There’s a lot of things that the Batman: Arkham series, which began in 2009 with Batman: Arkham Asylum, has done right. First and foremost it was the first in a long string of Batman games that actually made you feel like you were playing as the Dark Knight. With the ability to glide through the sky, use the grappling hook, and employ smoke bombs right from the outset, it’s clear from very early on that this is a game that truly understands its source material.
This understanding also shows itself in some other obvious ways. The way that Batman can blast through a vent and clean out a room of a dozen or so enemies in a minute flat, and conversely, the way that he can also opt to silently creep through an environment and eliminate each of the criminals in the area, one by one, through stealth and the employment of fear. Each demonstrates a facet of the Caped Crusader never seen before in gaming, and perfectly reflect the character and his abilities.
Then there’s the enemies, most of whom are utilized with a careful psychological knack for their profiles, their roles in the comics, and what makes them tick. Players get plenty of insight into Riddler’s superiority complex and narcissism, Scarecrow’s obsession with fear (which mirrors Batman’s own), and, of course, the Joker’s desire for chaos and manipulation as a means to break the world down to his cynical, personal vision. However, there’s one character who fails to be utilized in almost any meaningful way–when he’s not being ignored completely that is.
Two-Face, otherwise known as the fallen attorney, Harvey Dent, is one of the most captivating, interesting, and emotionally evocative characters in the entire Batman universe. See the Two-Face centric comic The Long Halloween for example, which explores his transformation into the iconic villain, and served as the primary inspiration for Christopher Nolan’s 2008 megahit film, The Dark Knight. Both the graphic novel and it’s cinematic counterpart accurately demonstrate the power of this character and his dual natures.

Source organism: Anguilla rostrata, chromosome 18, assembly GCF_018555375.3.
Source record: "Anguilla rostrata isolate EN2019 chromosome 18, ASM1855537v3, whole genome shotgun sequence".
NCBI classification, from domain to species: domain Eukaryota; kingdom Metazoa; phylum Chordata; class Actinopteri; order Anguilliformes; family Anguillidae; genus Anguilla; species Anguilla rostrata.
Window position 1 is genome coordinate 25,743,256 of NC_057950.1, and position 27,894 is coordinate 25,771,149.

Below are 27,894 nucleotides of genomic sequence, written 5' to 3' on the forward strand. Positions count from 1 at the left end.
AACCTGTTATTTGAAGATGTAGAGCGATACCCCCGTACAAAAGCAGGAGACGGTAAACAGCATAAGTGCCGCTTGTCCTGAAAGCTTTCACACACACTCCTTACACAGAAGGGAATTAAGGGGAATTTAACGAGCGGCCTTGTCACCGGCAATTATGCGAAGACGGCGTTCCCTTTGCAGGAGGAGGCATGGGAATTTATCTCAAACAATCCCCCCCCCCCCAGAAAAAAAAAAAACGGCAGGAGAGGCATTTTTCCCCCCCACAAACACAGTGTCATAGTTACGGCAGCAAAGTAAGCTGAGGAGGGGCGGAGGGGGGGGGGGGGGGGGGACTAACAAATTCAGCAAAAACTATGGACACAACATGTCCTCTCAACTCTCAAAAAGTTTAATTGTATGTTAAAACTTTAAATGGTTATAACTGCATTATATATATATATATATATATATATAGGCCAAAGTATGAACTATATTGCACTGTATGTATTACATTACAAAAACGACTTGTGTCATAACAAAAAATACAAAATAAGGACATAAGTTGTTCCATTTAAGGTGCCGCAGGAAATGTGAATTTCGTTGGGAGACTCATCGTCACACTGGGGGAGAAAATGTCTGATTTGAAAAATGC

The reason for this lies in the tragedy of his character. No one in the Batman universe has fallen as fast or as hard as Harvey Dent has, after being permanently disfigured as punishment for consistently trying to do the right thing. When the pure character of Dent returns from the ashes of his old life as the chaotic Two-Face, a man who’s as damaged physically as he is psychologically, it’s easy to empathize with Batman’s struggle to bring him back to the light, and his subsequent guilt at propositioning Harvey’s help in cleaning up Gotham, and then failing to protect him from the results.
The only problem is you don’t see any of this in the Batman: Arkham series. There’s none of Two-Face’s disturbing psychological treatment from the graphic novel version of Arkham Asylum (which would have been an easy fit for the first game), none of his seeming reformation and subsequent downfall from Frank Miller’s seminal The Dark Knight Returns (a perfect storyline for the series’ swan song, Arkham Knight), or the aforementioned origin story in The Long Halloween (which could have easily been slotted into the Arkham Origins spinoff). Despite appearing in two of the four games Two-Face is never really explored as a character, and it’s a shame.
So what do we get instead? Well a brief but reasonably successful courtroom scene at the start of Batman: Arkham City, and a series of bank robberies, which frankly could have been pulled off by any criminal in Gotham City really, in Arkham Knight. Sadly, outside of minimal Arkham Knight DLC, that’s more or less it.
When a series like this one gives more screen time to second stringers like Deathstroke, Black Mask, Killer Croc, and Harley Quinn, than the most compelling villain in its entire arsenal, it only becomes even more glaring for the missed opportunity it truly is. Now with the series over for good, or so it seems, it’s unlikely we will ever see that potential brought to light in this franchise.
However, hope does still remain. Like a glowing Bat-signal in the sky, Telltale’s upcoming Batman series could be just the place for Two-Face to get his digital dues paid at last. “Two-Face will remember this?” We sure hope so!